The Car is Much More Than a “Smartphone on Wheels”

10 Important Differences Between Using a Car and Mobile Phone.

Steve Pepple
5 min readSep 18, 2013

The car was once the ultimate mobile machine, but now it must change. The message to the auto industry: Consumers find automobiles boring, while always-connected mobile devices are the new objects of desire. Indeed, mobile devices are overtaking the driving experience, despite the sometimes tragic consequences. In response, carmakers have proposed a giant “smartphone on wheels.”

I agree that many smartphone apps like Google Now and Waze hold great potential in the car. Yet the latest car infotainment systems, including “Apple in the Car,” only tweak experiences designed for your pocket. I worry that merely copying smartphone features to the car, misses the broader promise of smart, connected, and user-centered cars.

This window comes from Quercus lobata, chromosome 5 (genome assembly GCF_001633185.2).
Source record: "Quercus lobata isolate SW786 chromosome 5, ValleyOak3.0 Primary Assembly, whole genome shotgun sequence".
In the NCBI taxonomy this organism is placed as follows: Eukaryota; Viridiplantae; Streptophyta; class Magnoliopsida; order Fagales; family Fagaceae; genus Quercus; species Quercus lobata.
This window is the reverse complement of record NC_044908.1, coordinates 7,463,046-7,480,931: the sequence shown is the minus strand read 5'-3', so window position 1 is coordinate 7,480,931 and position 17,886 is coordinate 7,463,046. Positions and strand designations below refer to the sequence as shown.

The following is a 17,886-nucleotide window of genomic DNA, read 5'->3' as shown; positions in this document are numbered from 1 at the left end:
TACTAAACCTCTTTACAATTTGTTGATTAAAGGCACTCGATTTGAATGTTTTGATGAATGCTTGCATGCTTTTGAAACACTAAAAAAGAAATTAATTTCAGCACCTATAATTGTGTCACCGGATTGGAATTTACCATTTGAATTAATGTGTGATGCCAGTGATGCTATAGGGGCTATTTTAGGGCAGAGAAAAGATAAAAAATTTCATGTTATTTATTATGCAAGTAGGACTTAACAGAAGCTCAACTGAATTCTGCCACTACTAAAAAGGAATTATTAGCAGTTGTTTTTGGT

The following are 10 reasons why car mobility is different and why drivers deserve a better experience.

1. Drivers’ eyes and hands must be devoted to driving

Driver attention should not be divided. Alas, most of us will not enjoy self-driving cars any time soon, so cars must be designed to reduce the time when the driver’s hands are off the wheel and eyes are off the road. A driver should not be looking at an in-car display for more than an instant. Similarly, voice- and gesture- controlled systems can require too much of the driver’s attention.

2. Using a mobile system is always a secondary task